Andy Tolé  It's been really really chill. What I really love so far is that of my four matters that I'm currently on, at least 30-40% of the teams are queer identifying, which I just think is pretty fantastic. It goes kind of beyond just feeling like you're the token person in the office. Like, the other day – I think in the first two months I think I actually had the majority on two of my three matters. One was with Rachel and I, and then an SA, and then another one was, there was another SA and another junior, and so sometimes it was really great to feel like I was in the majority a whole bunch of the time. It's just kind of really uplifting to see not only, you know, queer people at your own level but queer people at senior management and then also, obviously, at Rachel's level, a partner who are actually giving me instructions. So, it really feels just really really intoxicating, it's lovely.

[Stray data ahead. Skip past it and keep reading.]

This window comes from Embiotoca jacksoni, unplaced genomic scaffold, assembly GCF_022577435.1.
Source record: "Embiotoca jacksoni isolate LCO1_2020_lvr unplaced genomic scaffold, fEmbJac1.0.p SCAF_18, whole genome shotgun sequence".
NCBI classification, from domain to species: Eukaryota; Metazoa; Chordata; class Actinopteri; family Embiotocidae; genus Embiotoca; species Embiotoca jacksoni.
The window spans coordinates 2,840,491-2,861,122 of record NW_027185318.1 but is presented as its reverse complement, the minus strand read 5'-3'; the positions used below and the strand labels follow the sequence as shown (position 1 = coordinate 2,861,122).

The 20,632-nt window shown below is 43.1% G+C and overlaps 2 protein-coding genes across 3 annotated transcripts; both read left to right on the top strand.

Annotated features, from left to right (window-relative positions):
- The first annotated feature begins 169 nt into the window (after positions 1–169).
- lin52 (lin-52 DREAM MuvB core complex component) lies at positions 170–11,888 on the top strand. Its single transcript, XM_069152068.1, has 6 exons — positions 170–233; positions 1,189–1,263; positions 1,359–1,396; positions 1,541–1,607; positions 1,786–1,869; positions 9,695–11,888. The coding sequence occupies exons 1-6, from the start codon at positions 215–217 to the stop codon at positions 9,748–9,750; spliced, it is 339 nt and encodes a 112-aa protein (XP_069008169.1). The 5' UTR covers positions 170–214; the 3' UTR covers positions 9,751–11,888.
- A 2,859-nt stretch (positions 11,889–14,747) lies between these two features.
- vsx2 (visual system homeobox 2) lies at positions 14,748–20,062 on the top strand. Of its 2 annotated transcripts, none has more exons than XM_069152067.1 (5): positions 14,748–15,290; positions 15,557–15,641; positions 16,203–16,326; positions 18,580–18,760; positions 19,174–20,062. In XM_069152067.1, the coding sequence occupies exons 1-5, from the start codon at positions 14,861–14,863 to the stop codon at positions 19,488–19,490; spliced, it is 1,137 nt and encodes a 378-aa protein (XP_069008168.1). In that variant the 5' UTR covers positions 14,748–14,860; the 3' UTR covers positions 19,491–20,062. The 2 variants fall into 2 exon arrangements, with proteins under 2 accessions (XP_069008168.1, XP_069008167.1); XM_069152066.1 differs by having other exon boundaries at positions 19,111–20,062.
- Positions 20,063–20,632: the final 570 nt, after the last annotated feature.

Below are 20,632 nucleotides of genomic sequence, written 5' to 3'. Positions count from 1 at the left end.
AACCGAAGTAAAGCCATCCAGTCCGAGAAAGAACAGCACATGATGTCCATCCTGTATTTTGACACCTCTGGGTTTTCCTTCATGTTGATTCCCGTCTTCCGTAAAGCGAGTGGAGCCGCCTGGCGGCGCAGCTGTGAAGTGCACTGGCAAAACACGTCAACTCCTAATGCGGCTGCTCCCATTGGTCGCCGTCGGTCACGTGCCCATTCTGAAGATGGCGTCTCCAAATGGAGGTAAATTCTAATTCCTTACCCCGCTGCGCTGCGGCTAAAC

Will Berthelot  That's great. Rachel, from your perspective as a senior employee at the firm, are there things that you do to make employees more comfortable, or how do you see your role as a senior leader at the firm to create a culture like this where people like Andy and Caitlin and I feel comfortable coming to work with our full selves?